Thursday, September 13, 2007

"Canada Is Back"

Another proud day for Canadians, with further evidence to support the “Canada Is Back” claim of Stephen Harper:
Canada has voted with three other countries against a United Nations declaration on aboriginal rights.
The non-binding declaration passed 143-4 in Thursday's vote in the UN's General Assembly. Australia, New Zealand and the United States also voted against the declaration, with 11 countries abstaining.

Not even the symbolism of abstaining to recoginize the spirit, if not the final text. Nope, right in lockstep with Bush and Howard. Dion hits the nail on the head:
"By opposing this declaration the Conservative government has signalled to Aboriginal Canadians that their rights aren't worth defending," Liberal leader Stephane Dion said in a statement. "The government has also dramatically weakened the leadership role Canada has long enjoyed in the global human rights movement."

Dion’s criticism echoes what we have heard from delegations, who often view Canada as a leader on human rights. The damage to our credibility will go largely unseen, but it is real and Canada's future leverage is minimized.

Can someone point to one area where the Harper government has distinguished itself on the international stage (verbal gymnastics aside)? We hear all the rhetoric about Canada’s new role in foreign affairs, but apart from the Liberals commitment in Afghanistan, all the government seems to do is side with the other deadbeat countries, on any particular issue. We seem pretty adept at “undermining”, but no evidence of accomplishment. Another disappointing day, in what is beginning to look like a consistent trend.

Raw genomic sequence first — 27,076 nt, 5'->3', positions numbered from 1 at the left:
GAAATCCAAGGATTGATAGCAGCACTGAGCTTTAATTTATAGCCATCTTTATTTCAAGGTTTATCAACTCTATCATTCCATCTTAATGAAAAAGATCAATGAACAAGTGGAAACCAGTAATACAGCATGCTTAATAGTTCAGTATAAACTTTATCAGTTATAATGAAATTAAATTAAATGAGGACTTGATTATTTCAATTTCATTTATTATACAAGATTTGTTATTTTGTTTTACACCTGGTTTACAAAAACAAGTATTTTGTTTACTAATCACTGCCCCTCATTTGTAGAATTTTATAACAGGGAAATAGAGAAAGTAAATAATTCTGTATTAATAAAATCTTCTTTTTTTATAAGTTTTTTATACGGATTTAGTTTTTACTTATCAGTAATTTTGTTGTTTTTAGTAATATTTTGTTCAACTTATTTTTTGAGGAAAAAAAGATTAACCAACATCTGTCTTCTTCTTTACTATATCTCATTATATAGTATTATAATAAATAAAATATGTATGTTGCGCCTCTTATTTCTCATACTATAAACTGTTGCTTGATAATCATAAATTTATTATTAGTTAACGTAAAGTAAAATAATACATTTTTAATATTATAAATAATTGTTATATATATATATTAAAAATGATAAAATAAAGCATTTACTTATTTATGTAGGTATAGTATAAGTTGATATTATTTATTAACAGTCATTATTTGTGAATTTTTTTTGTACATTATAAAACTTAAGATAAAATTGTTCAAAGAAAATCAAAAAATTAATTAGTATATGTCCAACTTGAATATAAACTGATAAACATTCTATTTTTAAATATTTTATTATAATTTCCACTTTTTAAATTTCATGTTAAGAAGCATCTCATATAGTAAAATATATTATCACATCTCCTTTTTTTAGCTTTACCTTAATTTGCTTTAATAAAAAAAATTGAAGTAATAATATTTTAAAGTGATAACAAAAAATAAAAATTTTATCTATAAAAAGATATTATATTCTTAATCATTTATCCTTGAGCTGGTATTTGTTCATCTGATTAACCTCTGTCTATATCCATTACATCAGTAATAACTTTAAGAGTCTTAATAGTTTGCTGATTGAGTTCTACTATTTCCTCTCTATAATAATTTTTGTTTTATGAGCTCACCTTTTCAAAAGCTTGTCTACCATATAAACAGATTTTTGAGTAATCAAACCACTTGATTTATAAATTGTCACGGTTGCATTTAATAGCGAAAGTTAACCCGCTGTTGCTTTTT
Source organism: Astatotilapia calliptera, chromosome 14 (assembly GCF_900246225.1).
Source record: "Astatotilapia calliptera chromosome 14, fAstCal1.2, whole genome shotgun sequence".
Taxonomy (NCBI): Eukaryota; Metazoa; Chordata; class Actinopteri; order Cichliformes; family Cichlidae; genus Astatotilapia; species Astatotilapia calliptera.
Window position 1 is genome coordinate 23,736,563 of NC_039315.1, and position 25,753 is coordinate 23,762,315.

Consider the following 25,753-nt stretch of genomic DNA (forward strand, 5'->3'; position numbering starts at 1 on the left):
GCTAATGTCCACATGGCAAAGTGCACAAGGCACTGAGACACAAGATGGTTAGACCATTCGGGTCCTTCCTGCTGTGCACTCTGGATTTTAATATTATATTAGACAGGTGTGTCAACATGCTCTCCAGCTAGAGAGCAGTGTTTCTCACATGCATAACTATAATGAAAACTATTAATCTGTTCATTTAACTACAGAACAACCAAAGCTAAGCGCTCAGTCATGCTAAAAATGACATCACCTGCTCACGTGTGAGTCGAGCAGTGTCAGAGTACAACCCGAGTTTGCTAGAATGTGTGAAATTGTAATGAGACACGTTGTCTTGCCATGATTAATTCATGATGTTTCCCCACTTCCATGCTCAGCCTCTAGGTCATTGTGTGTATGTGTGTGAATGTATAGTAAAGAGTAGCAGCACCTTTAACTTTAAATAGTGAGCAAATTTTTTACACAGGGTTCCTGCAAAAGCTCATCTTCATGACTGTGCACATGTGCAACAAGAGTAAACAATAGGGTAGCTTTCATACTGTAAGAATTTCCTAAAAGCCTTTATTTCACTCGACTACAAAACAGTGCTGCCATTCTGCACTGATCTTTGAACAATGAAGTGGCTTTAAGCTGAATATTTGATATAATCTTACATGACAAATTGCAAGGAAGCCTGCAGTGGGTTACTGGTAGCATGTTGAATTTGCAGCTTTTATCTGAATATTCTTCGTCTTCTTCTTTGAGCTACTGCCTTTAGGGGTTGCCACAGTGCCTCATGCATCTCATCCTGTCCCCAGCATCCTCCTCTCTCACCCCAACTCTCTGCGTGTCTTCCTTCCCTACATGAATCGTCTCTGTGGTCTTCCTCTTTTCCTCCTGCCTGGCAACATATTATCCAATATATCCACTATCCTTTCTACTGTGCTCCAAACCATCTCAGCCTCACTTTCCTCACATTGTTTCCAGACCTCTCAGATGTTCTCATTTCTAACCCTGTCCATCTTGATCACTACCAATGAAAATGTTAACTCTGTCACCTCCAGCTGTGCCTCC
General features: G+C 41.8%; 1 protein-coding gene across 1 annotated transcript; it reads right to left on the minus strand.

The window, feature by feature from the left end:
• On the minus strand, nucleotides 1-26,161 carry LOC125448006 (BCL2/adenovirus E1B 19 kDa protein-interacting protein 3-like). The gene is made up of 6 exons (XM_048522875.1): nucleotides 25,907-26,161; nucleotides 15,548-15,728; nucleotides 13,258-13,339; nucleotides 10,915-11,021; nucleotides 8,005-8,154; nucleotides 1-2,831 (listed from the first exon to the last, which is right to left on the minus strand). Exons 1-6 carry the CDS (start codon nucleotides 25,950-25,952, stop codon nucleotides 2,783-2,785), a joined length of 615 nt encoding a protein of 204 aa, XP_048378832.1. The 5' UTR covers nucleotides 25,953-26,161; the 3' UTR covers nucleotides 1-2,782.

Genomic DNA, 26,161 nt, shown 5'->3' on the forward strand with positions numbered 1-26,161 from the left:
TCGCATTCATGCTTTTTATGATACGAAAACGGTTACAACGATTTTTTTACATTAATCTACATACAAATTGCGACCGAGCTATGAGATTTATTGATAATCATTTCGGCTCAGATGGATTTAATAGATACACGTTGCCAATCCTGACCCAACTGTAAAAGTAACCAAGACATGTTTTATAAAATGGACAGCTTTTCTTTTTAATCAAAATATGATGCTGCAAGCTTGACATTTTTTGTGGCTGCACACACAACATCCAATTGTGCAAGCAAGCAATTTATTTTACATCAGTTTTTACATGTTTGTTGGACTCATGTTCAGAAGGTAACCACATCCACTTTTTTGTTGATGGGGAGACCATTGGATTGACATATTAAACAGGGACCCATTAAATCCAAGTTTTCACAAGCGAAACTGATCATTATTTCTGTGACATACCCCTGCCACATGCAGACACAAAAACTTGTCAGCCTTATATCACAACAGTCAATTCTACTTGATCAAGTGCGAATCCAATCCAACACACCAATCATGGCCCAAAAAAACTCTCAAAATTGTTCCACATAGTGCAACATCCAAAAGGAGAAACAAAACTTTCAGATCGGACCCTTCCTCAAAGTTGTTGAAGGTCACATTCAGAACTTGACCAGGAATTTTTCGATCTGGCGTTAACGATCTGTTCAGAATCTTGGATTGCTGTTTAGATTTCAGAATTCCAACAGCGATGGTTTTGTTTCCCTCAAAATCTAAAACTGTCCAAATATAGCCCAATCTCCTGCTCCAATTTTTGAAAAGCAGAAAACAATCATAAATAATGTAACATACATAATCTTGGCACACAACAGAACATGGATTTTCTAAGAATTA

13 comments:

Anonymous said...

As a Mohawk myself, who was in oka, this is what we meant by, there is no more reason to negotiate any longer with the europeans, they will never be, sincere. Haper is the worse, since we are in the better of the 4, this vote against should of at least been for, since it was not binding, harper was told how to vote by bush, since one native problems would affect the other.

Anonymous said...

there is only one way left for us, is'nt there.